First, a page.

Lease Accounting Overhaul Likely to Be Scaled Back [CFOJ]
Sounds like the lessors are getting a break while the lessees will be having all the fun: "U.S. and international accounting rule makers on Thursday moved forward with plans that could limit the scope of their project to overhaul lease accounting rules and allow them to refocus their efforts on bringing over $1 trillion in off-balance sheet leases onto corporate books. In a joint meeting, the U.S. Financial Accounting Standards Board and London-based International Accounting Standards Board discussed scaling back their efforts to simultaneously revamp so-called 'lessor' accounting for companies that lease assets, such as airplanes or photocopiers, to other firms."
China Warns U.S. of Consequences After SEC Bans Accounting Firms [Bloomberg]
The China Securities Regulatory Commission doesn't seem too pleased: “We hope the SEC will take into consideration the big picture of China-U.S. regulatory cooperation, make the right judgement to resolve the situation properly. […] The SEC should bear all responsibility to possible consequences arising from the decision.”
Should the IRS decide whether a woman has been raped? [STP/WaPo]
Under HR 7, the "No Taxpayer Funding for Abortion Act," the tax code would changed so "individuals may only deduct medical expenses related to abortion in cases of rape, incest or endangerment of life." Who would determine whether the deductions are legitimate? The IRS, of course! Joann Weiner points out the obvious: "The same organization that has been vilified for targeting certain organizations with 'tea party' or 'patriot' in their names to help determine whether they qualify for tax-exempt status will be able to target individuals to make sure that they’re not improperly claiming deductions for an abortion that wasn’t due to rape, incest or to save the mother’s life."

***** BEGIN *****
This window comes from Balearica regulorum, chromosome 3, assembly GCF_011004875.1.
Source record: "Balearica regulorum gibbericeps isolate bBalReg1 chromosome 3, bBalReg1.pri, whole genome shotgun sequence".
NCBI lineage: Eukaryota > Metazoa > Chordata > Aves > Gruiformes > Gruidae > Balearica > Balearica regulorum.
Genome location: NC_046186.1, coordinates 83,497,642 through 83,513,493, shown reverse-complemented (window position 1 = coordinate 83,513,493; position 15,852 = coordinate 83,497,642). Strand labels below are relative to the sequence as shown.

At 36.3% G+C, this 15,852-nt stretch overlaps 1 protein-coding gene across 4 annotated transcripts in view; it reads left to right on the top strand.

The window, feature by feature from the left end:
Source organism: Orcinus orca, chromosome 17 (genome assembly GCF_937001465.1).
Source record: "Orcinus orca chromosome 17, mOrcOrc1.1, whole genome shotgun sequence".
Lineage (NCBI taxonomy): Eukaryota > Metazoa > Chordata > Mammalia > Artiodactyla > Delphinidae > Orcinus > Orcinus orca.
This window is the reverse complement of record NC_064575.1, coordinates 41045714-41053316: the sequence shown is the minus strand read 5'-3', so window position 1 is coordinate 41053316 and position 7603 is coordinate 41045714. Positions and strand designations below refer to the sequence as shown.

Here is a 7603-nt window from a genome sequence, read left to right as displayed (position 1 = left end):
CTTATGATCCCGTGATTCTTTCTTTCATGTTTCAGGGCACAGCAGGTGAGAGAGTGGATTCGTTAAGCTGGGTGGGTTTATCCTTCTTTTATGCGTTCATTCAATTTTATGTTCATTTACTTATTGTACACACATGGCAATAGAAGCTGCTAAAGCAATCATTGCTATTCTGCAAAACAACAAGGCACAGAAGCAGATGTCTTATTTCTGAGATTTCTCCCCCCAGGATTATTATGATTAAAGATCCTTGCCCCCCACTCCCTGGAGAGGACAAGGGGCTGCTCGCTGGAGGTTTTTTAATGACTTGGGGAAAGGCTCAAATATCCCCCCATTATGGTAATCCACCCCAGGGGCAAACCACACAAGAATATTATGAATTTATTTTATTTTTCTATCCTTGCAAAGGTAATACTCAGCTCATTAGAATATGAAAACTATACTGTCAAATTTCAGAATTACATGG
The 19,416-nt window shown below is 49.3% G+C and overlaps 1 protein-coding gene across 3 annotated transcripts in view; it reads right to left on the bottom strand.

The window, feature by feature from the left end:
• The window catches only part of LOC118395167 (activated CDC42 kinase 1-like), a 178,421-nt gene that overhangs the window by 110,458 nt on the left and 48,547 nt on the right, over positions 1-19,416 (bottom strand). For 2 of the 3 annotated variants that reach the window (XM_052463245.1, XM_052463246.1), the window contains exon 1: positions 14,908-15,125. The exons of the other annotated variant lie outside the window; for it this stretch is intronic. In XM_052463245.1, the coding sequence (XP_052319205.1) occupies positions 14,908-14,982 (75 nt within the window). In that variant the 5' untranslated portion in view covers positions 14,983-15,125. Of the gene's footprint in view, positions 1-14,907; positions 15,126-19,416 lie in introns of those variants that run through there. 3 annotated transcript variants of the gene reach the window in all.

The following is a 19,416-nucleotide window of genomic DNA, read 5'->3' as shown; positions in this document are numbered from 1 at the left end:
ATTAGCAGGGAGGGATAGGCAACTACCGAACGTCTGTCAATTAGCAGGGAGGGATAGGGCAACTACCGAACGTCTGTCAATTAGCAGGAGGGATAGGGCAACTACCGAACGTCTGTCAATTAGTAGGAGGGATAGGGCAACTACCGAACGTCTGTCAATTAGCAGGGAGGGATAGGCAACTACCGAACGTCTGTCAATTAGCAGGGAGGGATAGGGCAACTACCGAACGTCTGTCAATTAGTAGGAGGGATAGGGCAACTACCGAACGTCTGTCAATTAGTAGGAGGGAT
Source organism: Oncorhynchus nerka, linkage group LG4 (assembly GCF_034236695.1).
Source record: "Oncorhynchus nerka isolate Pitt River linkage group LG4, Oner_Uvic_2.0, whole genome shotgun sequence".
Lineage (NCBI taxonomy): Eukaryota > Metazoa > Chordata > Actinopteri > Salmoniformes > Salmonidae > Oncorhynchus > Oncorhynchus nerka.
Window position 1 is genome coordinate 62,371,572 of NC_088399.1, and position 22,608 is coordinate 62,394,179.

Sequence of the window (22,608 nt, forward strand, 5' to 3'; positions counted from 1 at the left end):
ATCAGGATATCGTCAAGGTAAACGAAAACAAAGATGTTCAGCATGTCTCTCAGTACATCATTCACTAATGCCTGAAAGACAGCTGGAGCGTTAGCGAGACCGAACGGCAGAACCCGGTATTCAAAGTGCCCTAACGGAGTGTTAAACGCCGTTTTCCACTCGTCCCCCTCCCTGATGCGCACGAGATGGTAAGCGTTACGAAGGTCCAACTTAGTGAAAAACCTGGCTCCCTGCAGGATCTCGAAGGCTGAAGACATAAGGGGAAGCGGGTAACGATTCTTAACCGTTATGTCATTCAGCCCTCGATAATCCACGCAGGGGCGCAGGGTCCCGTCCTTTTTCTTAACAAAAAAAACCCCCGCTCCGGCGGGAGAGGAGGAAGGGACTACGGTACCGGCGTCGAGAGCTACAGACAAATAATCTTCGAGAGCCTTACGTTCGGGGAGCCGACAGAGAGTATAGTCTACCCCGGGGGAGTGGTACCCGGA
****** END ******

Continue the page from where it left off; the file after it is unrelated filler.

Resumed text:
Which is the greater flop: Deloitte's audits or Elysium?
— Life at Deloitte (@lifeatdeloitte) January 24, 2014
Accounting Firm Leaders and Staff See Ethics Differently [AT]
Well, sort of. Past studies by Amy Hageman, an assistant professor of accounting at Kansas State University, Donna Bobek of the University of Central Florida and Robin Radtke of Clemson University found that "accounting professionals perceive the ethical environment of their firm as quite strong, the partners, principals and directors of the firm perceive the ethical environment as even stronger than the other staffers." The new finding is even less interesting: "We found that when non-leader accounting professionals believe they participate in shaping and maintaining the ethical environment and/or have a strong organizational fit with the accounting firm, they are more likely to view the ethical environment as strong and to view it similarly to firm leaders,” Hageman said."
KPMG's Randy Laszewski on turning points and half Ironman races [NBJ]
Randy does some accountant myth busting: "[Accountants are] portrayed in movies as nerdy and have no personalities. In actuality, if you were that way you would not be successful. You've got to be able to sell and do presentations and talk to clients. Communication skills are very important. Quite the opposite of the nerdy guy with the pocket protector that can't communicate."
Because Man. Because Florida.